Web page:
What can one expect? The Center for Science in the Public Interest has been attacking dietary salt since its inception in the 1970s.
In the wake of the new Institute of Medicine report debunking the need for drastic dietary salt reduction, the NYTimes reported:
But Bonnie Liebman, director of nutrition at the Center for Science in the Public Interest, an advocacy group that has taken a strong position against excessive salt consumption, worried that the public would get the wrong message.
“It would be a shame if this report convinced people that salt doesn’t matter,” Ms. Liebman said.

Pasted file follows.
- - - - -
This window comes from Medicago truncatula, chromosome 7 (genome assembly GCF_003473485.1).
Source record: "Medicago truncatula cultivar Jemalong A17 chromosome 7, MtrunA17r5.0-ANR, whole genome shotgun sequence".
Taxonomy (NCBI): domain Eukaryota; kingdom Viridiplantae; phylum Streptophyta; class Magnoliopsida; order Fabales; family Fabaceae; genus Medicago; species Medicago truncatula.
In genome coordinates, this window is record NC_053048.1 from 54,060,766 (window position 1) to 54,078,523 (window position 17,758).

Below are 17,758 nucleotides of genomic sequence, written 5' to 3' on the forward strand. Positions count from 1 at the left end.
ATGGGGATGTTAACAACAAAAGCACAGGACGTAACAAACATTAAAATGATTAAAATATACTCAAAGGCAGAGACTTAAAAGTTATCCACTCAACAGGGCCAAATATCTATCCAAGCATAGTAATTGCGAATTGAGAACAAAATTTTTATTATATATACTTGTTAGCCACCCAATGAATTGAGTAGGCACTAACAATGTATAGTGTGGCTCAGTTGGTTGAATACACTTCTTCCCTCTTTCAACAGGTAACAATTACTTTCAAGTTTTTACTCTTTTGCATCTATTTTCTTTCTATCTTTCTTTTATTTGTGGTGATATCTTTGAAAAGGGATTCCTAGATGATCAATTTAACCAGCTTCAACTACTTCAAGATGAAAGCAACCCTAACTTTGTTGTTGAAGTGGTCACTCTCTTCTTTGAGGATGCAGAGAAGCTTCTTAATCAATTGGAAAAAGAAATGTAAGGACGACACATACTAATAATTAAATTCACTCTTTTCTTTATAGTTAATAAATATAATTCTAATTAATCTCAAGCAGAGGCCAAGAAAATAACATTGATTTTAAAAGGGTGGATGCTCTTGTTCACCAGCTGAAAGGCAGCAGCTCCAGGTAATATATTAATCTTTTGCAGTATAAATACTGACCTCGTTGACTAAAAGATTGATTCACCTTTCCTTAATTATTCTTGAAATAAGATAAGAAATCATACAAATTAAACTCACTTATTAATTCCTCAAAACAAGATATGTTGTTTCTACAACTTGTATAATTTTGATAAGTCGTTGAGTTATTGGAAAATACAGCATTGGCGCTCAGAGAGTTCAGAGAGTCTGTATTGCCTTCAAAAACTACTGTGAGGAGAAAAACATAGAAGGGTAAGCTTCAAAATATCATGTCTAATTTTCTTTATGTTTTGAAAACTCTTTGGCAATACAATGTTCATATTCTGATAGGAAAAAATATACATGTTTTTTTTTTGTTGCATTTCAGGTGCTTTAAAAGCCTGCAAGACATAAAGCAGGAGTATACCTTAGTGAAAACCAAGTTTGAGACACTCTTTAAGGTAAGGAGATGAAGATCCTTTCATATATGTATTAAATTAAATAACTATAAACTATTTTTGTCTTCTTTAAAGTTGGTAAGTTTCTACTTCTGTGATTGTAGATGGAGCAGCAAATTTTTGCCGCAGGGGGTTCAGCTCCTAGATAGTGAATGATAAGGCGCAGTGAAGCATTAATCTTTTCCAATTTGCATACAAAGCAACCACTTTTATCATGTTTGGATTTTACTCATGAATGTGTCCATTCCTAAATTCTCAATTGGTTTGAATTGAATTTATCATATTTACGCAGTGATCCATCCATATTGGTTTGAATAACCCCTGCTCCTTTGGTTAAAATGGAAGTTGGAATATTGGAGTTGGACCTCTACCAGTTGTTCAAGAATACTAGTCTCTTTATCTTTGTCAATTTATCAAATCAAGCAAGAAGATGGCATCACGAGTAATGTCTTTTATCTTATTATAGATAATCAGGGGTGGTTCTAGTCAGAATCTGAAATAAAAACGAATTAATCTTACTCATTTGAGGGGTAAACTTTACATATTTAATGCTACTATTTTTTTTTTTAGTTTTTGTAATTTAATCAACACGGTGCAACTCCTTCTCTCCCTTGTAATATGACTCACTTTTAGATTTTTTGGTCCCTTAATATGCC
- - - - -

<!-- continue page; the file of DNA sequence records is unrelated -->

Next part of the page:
Scare 9 – Salt. In 1981, CSPI petitioned the FDA for controls on the use of salt in processed foods, citing a 1979 FDA advisory committee that concluded that salt is not safe and should be restricted. In 2005, CSPI again sued to force the FDA to regulate salt. “There is no way the FDA can look at the science and say with a straight face that salt is ‘generally recognized as safe,’” said CSPI’s Jacobson. Later in 2005, CSPI again attacked salt alleging that some food makers “recklessly” load up their products with more salt than their competitors. “Excess sodium in the diet causes tens of thousands of preventable heart attacks and strokes each year. This salt assault is probably good for funeral directors and coffin makers, but it is a disaster for shoppers and restaurant patrons,” said CSPI’s Jacobson. CSPI urged Congress to create a new division of Sodium Reduction within the FDA that could encourage – through the bully pulpit and regulation – food companies to use less salt,” CSPI stated in its media release. In a February 2005 report, entitled “Salt the Forgotten Killer and the FDA’s Failure to Protect the Public Health,” CSPI claimed that salt kills 150,000 people per year.